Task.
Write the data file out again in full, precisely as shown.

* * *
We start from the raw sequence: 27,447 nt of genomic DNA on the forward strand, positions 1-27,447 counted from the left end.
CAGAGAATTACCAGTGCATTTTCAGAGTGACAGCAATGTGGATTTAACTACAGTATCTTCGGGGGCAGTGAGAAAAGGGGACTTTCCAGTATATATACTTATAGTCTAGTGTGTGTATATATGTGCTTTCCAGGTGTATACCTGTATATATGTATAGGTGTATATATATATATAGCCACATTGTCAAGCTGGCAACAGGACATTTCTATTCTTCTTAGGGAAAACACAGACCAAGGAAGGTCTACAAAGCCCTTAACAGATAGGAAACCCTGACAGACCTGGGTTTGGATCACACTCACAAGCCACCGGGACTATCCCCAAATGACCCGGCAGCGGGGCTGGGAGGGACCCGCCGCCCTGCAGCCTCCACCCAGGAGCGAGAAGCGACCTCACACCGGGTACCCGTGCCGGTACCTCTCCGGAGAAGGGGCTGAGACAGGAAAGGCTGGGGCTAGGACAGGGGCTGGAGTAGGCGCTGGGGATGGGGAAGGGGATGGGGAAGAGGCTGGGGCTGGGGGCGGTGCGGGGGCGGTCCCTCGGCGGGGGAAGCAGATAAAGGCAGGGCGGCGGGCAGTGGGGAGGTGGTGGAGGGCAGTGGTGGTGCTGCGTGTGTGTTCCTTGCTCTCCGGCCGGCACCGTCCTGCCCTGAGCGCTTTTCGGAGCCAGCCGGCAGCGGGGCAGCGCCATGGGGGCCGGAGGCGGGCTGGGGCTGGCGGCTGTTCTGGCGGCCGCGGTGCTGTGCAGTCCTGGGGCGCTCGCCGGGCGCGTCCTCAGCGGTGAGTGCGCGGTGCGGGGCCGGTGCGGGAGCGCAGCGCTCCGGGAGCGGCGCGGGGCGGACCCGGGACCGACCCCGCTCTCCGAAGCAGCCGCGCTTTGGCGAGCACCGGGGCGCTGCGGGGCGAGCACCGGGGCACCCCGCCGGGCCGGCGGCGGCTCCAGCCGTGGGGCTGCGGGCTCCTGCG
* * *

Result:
We start from the raw sequence: 27,447 nt of genomic DNA on the forward strand, positions 1-27,447 counted from the left end.
CAGAGAATTACCAGTGCATTTTCAGAGTGACAGCAATGTGGATTTAACTACAGTATCTTCGGGGGCAGTGAGAAAAGGGGACTTTCCAGTATATATACTTATAGTCTAGTGTGTGTATATATGTGCTTTCCAGGTGTATACCTGTATATATGTATAGGTGTATATATATATATAGCCACATTGTCAAGCTGGCAACAGGACATTTCTATTCTTCTTAGGGAAAACACAGACCAAGGAAGGTCTACAAAGCCCTTAACAGATAGGAAACCCTGACAGACCTGGGTTTGGATCACACTCACAAGCCACCGGGACTATCCCCAAATGACCCGGCAGCGGGGCTGGGAGGGACCCGCCGCCCTGCAGCCTCCACCCAGGAGCGAGAAGCGACCTCACACCGGGTACCCGTGCCGGTACCTCTCCGGAGAAGGGGCTGAGACAGGAAAGGCTGGGGCTAGGACAGGGGCTGGAGTAGGCGCTGGGGATGGGGAAGGGGATGGGGAAGAGGCTGGGGCTGGGGGCGGTGCGGGGGCGGTCCCTCGGCGGGGGAAGCAGATAAAGGCAGGGCGGCGGGCAGTGGGGAGGTGGTGGAGGGCAGTGGTGGTGCTGCGTGTGTGTTCCTTGCTCTCCGGCCGGCACCGTCCTGCCCTGAGCGCTTTTCGGAGCCAGCCGGCAGCGGGGCAGCGCCATGGGGGCCGGAGGCGGGCTGGGGCTGGCGGCTGTTCTGGCGGCCGCGGTGCTGTGCAGTCCTGGGGCGCTCGCCGGGCGCGTCCTCAGCGGTGAGTGCGCGGTGCGGGGCCGGTGCGGGAGCGCAGCGCTCCGGGAGCGGCGCGGGGCGGACCCGGGACCGACCCCGCTCTCCGAAGCAGCCGCGCTTTGGCGAGCACCGGGGCGCTGCGGGGCGAGCACCGGGGCACCCCGCCGGGCCGGCGGCGGCTCCAGCCGTGGGGCTGCGGGCTCCTGCG